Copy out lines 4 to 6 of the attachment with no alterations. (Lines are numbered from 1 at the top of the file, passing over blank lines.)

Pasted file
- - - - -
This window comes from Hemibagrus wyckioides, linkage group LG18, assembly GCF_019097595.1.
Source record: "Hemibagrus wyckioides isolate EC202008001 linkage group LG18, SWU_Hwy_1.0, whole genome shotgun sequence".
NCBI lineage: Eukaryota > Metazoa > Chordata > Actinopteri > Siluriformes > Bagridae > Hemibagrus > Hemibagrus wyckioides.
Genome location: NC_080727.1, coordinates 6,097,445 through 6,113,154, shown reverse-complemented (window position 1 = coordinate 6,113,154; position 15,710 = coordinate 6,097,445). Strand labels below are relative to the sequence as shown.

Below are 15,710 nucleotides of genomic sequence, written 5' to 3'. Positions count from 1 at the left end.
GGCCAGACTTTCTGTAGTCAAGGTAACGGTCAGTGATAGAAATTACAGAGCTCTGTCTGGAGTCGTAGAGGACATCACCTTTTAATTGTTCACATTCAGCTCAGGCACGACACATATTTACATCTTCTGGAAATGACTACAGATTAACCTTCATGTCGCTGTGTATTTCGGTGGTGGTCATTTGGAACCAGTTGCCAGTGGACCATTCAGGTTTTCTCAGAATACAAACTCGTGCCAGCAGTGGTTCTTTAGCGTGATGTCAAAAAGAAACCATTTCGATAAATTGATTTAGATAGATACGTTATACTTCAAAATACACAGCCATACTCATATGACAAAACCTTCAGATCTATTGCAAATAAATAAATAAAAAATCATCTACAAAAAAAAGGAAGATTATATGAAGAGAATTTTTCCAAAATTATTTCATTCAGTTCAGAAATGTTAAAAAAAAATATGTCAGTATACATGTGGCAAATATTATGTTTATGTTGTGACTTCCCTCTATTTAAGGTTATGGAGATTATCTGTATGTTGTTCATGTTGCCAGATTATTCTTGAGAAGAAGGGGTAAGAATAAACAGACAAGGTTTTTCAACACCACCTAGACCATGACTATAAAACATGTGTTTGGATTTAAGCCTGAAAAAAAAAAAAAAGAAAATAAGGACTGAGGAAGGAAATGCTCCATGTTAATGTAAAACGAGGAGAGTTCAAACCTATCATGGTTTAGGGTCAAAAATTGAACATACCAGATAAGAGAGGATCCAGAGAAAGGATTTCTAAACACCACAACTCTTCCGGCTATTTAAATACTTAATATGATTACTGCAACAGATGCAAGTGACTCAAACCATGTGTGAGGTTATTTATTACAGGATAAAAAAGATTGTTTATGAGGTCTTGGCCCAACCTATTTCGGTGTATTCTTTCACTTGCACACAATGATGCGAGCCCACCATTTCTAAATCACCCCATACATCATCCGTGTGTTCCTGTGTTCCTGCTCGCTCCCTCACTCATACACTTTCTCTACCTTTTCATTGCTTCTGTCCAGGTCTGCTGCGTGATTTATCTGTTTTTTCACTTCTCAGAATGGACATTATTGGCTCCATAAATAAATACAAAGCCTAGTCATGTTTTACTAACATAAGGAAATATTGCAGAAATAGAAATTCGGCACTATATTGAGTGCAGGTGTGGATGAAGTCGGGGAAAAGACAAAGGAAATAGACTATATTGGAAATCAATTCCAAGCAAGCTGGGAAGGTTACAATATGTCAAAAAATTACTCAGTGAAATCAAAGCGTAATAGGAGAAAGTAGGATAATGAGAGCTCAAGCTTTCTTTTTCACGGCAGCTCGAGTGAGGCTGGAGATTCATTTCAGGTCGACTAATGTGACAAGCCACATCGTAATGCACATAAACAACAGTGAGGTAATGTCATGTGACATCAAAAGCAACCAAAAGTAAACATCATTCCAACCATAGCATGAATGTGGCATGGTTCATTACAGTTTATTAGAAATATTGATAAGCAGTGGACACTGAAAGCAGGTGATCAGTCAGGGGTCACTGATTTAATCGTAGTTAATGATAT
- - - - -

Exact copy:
Genome location: NC_080727.1, coordinates 6,097,445 through 6,113,154, shown reverse-complemented (window position 1 = coordinate 6,113,154; position 15,710 = coordinate 6,097,445). Strand labels below are relative to the sequence as shown.

Below are 15,710 nucleotides of genomic sequence, written 5' to 3'. Positions count from 1 at the left end.
GGCCAGACTTTCTGTAGTCAAGGTAACGGTCAGTGATAGAAATTACAGAGCTCTGTCTGGAGTCGTAGAGGACATCACCTTTTAATTGTTCACATTCAGCTCAGGCACGACACATATTTACATCTTCTGGAAATGACTACAGATTAACCTTCATGTCGCTGTGTATTTCGGTGGTGGTCATTTGGAACCAGTTGCCAGTGGACCATTCAGGTTTTCTCAGAATACAAACTCGTGCCAGCAGTGGTTCTTTAGCGTGATGTCAAAAAGAAACCATTTCGATAAATTGATTTAGATAGATACGTTATACTTCAAAATACACAGCCATACTCATATGACAAAACCTTCAGATCTATTGCAAATAAATAAATAAAAAATCATCTACAAAAAAAAGGAAGATTATATGAAGAGAATTTTTCCAAAATTATTTCATTCAGTTCAGAAATGTTAAAAAAAAATATGTCAGTATACATGTGGCAAATATTATGTTTATGTTGTGACTTCCCTCTATTTAAGGTTATGGAGATTATCTGTATGTTGTTCATGTTGCCAGATTATTCTTGAGAAGAAGGGGTAAGAATAAACAGACAAGGTTTTTCAACACCACCTAGACCATGACTATAAAACATGTGTTTGGATTTAAGCCTGAAAAAAAAAAAAAAGAAAATAAGGACTGAGGAAGGAAATGCTCCATGTTAATGTAAAACGAGGAGAGTTCAAACCTATCATGGTTTAGGGTCAAAAATTGAACATACCAGATAAGAGAGGATCCAGAGAAAGGATTTCTAAACACCACAACTCTTCCGGCTATTTAAATACTTAATATGATTACTGCAACAGATGCAAGTGACTCAAACCATGTGTGAGGTTATTTATTACAGGATAAAAAAGATTGTTTATGAGGTCTTGGCCCAACCTATTTCGGTGTATTCTTTCACTTGCACACAATGATGCGAGCCCACCATTTCTAAATCACCCCATACATCATCCGTGTGTTCCTGTGTTCCTGCTCGCTCCCTCACTCATACACTTTCTCTACCTTTTCATTGCTTCTGTCCAGGTCTGCTGCGTGATTTATCTGTTTTTTCACTTCTCAGAATGGACATTATTGGCTCCATAAATAAATACAAAGCCTAGTCATGTTTTACTAACATAAGGAAATATTGCAGAAATAGAAATTCGGCACTATATTGAGTGCAGGTGTGGATGAAGTCGGGGAAAAGACAAAGGAAATAGACTATATTGGAAATCAATTCCAAGCAAGCTGGGAAGGTTACAATATGTCAAAAAATTACTCAGTGAAATCAAAGCGTAATAGGAGAAAGTAGGATAATGAGAGCTCAAGCTTTCTTTTTCACGGCAGCTCGAGTGAGGCTGGAGATTCATTTCAGGTCGACTAATGTGACAAGCCACATCGTAATGCACATAAACAACAGTGAGGTAATGTCATGTGACATCAAAAGCAACCAAAAGTAAACATCATTCCAACCATAGCATGAATGTGGCATGGTTCATTACAGTTTATTAGAAATATTGATAAGCAGTGGACACTGAAAGCAGGTGATCAGTCAGGGGTCACTGATTTAATCGTAGTTAATGATAT